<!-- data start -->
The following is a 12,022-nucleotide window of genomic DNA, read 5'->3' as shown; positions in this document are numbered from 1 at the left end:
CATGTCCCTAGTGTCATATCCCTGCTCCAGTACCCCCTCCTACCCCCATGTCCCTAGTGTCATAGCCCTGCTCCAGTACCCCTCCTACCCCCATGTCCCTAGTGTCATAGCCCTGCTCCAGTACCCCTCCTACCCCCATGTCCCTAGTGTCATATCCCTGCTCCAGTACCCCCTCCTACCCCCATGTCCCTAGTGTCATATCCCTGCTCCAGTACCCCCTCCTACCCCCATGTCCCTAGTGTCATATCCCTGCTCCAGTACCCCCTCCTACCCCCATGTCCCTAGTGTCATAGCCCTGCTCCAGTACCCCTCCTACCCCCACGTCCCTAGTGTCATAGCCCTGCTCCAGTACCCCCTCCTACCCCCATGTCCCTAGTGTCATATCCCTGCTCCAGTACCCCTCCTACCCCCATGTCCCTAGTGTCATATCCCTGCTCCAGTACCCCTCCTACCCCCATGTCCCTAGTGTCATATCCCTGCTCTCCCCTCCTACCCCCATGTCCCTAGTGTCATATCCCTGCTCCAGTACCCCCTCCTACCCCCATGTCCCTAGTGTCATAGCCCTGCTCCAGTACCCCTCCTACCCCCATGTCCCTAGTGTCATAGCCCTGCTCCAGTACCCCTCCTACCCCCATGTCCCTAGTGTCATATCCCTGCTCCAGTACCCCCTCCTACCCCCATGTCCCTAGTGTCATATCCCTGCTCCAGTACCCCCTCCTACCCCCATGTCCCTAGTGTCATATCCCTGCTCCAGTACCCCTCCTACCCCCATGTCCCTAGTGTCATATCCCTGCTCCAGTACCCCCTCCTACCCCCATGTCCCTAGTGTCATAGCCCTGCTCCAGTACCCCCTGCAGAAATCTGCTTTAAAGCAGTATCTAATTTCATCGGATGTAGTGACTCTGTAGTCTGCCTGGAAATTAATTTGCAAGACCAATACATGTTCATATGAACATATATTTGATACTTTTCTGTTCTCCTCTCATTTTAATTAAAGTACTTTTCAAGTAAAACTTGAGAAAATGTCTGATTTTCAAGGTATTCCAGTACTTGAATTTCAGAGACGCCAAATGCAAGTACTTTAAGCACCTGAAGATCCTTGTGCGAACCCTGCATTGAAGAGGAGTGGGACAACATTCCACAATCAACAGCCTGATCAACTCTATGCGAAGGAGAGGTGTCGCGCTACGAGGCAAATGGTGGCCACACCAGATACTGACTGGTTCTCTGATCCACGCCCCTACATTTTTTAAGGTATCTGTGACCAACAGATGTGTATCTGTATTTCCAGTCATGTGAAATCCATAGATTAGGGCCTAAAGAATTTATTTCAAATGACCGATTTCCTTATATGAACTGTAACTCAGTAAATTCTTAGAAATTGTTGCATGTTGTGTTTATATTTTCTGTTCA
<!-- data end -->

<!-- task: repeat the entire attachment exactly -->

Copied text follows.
The following is a 12,022-nucleotide window of genomic DNA, read 5'->3' as shown; positions in this document are numbered from 1 at the left end:
CATGTCCCTAGTGTCATATCCCTGCTCCAGTACCCCCTCCTACCCCCATGTCCCTAGTGTCATAGCCCTGCTCCAGTACCCCTCCTACCCCCATGTCCCTAGTGTCATAGCCCTGCTCCAGTACCCCTCCTACCCCCATGTCCCTAGTGTCATATCCCTGCTCCAGTACCCCCTCCTACCCCCATGTCCCTAGTGTCATATCCCTGCTCCAGTACCCCCTCCTACCCCCATGTCCCTAGTGTCATATCCCTGCTCCAGTACCCCCTCCTACCCCCATGTCCCTAGTGTCATAGCCCTGCTCCAGTACCCCTCCTACCCCCACGTCCCTAGTGTCATAGCCCTGCTCCAGTACCCCCTCCTACCCCCATGTCCCTAGTGTCATATCCCTGCTCCAGTACCCCTCCTACCCCCATGTCCCTAGTGTCATATCCCTGCTCCAGTACCCCTCCTACCCCCATGTCCCTAGTGTCATATCCCTGCTCTCCCCTCCTACCCCCATGTCCCTAGTGTCATATCCCTGCTCCAGTACCCCCTCCTACCCCCATGTCCCTAGTGTCATAGCCCTGCTCCAGTACCCCTCCTACCCCCATGTCCCTAGTGTCATAGCCCTGCTCCAGTACCCCTCCTACCCCCATGTCCCTAGTGTCATATCCCTGCTCCAGTACCCCCTCCTACCCCCATGTCCCTAGTGTCATATCCCTGCTCCAGTACCCCCTCCTACCCCCATGTCCCTAGTGTCATATCCCTGCTCCAGTACCCCTCCTACCCCCATGTCCCTAGTGTCATATCCCTGCTCCAGTACCCCCTCCTACCCCCATGTCCCTAGTGTCATAGCCCTGCTCCAGTACCCCCTGCAGAAATCTGCTTTAAAGCAGTATCTAATTTCATCGGATGTAGTGACTCTGTAGTCTGCCTGGAAATTAATTTGCAAGACCAATACATGTTCATATGAACATATATTTGATACTTTTCTGTTCTCCTCTCATTTTAATTAAAGTACTTTTCAAGTAAAACTTGAGAAAATGTCTGATTTTCAAGGTATTCCAGTACTTGAATTTCAGAGACGCCAAATGCAAGTACTTTAAGCACCTGAAGATCCTTGTGCGAACCCTGCATTGAAGAGGAGTGGGACAACATTCCACAATCAACAGCCTGATCAACTCTATGCGAAGGAGAGGTGTCGCGCTACGAGGCAAATGGTGGCCACACCAGATACTGACTGGTTCTCTGATCCACGCCCCTACATTTTTTAAGGTATCTGTGACCAACAGATGTGTATCTGTATTTCCAGTCATGTGAAATCCATAGATTAGGGCCTAAAGAATTTATTTCAAATGACCGATTTCCTTATATGAACTGTAACTCAGTAAATTCTTAGAAATTGTTGCATGTTGTGTTTATATTTTCTGTTCA